It’s DURIAN SEASON again…..YAP YAPPETY YAP….. This thorny fruit is one of the many fruits that God created on earth which I have no complain whatsoever and guess what….it is one of the BEST fruit I have ever eaten in my life. God sure is a genius for having created this wonderful fruit. He protected the fruit with a thorny husk otherwise man won’t get to eat it at all. The squirrels and other fruit eating animals would have eaten it before it can drop on the ground. God is smart :) Tigers loves durians too!
My dad introduced this fruit to me when I was a young girl and it has become my favourite fruit since. I know of many people who do not like this thorny fruit becos of it strong unique odour . Haizz…to those of you who do not like durians…you do not know what you have missed all this while . ^ ^
But I am a big fan of this King fruit. Nowadays people use durian as flavour in ice-cream, cakes, tarts, puddings and lately in cream puffs too. So , we get to taste durian all the year round… :) Hmmm….yummy yummilicious. But of course it is best eaten fresh as a fruit itself. Especially when the teeth sinks into the thick flesh....it's heaven. The sweet and bitterish ones are my favourite specie. I remembered once , my colleague and I bought 4 big durians for lunch and we had a small ‘durian party ’ at her house . It was the best lunch I had so far. After that , we had a hard time closing our mouth when we burped. To eat durians during lunch time on a working day is the most stupidest thing to do….the whole world will know you have just taken durians.
Now, I can’t wait to do it again since it is the season again…. * eyes rolling **
* Pictures stolen from Ernest's handphone * (",)
From Wikipedia, the free encyclopedia Link
The durian is the fruit of trees of the genus Durio belonging to the Malvaceae, a large family which includes hibiscus, okra, cotton, mallows and linden trees. Widely known and revered in Southeast Asia as the "King of Fruits," the fruit is distinctive for its large size, unique odour, and formidable thorn-covered husk. The fruit can grow up to 30 centimetres (12 in) long and 15 centimetres (6 in) in diameter, and typically weighs one to three kilograms (2 to 7 lb). Its shape ranges from oblong to round, the colour of its husk green to brown, and its flesh pale-yellow to red, depending on the species. The hard outer husk is covered with sharp, prickly thorns, while the edible flesh within emits a distinctive odour, which is regarded as either fragrant or overpowering and offensive. Even when the husk of the fruit is still intact, the odour of the ripe fruit is very strong and penetrating. This unusual odour has prompted many people to formulate evocative descriptions, with views ranging from those of deep appreciation to intense disgust.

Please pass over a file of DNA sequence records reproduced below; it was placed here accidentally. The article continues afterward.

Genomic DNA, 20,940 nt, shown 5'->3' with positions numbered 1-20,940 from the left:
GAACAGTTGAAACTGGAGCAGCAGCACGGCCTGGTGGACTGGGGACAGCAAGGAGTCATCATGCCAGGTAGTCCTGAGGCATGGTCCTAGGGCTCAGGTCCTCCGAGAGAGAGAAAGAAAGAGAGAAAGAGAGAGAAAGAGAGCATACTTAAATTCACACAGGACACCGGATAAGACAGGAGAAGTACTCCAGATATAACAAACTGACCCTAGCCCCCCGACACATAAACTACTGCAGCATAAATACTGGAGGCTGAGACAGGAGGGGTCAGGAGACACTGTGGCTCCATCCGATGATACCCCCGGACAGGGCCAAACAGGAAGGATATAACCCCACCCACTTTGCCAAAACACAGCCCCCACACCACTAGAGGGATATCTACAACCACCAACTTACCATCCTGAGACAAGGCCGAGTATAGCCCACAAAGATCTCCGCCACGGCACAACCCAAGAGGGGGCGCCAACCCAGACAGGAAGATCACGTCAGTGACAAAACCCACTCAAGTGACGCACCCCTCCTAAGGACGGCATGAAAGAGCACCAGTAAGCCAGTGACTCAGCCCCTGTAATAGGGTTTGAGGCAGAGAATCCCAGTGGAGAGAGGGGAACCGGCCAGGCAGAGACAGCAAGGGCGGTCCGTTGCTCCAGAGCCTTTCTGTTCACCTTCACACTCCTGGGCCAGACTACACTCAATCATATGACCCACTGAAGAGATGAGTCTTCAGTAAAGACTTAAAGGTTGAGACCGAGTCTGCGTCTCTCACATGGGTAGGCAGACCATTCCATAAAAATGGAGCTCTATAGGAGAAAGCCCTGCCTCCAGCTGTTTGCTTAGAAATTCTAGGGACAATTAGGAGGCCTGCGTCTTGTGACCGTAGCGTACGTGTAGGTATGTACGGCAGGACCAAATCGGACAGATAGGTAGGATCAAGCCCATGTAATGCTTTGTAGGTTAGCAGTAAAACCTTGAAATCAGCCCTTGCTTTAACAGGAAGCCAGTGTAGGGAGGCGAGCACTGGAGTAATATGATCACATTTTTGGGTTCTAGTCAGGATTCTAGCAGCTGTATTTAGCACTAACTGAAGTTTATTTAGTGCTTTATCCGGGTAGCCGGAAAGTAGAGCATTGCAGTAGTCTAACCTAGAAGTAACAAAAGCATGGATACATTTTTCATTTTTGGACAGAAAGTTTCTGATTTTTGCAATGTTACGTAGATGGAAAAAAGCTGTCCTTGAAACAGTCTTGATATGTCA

The flesh of the durian, famously described by the British naturalist Alfred Russel Wallace as "a rich custard highly flavoured with almonds", can be consumed at various stages of ripeness, and is used to flavour a wide variety of savoury and sweet edibles in Southeast Asian cuisines. The seeds can also be eaten when cooked. The name durian comes from the Malay word duri (thorn) together with the suffix -an (for building a noun in Malay). There are 30 recognised Durio species, all native to Southeast Asia and at least nine of which produce edible fruit. Durio zibethinus is the only species available in the international market; other species are sold in their local region. There are hundreds of durian cultivars, and most of them have both a common name and also a code number starting with "D". Many consumers express preferences for specific cultivars, which fetch higher prices in the market.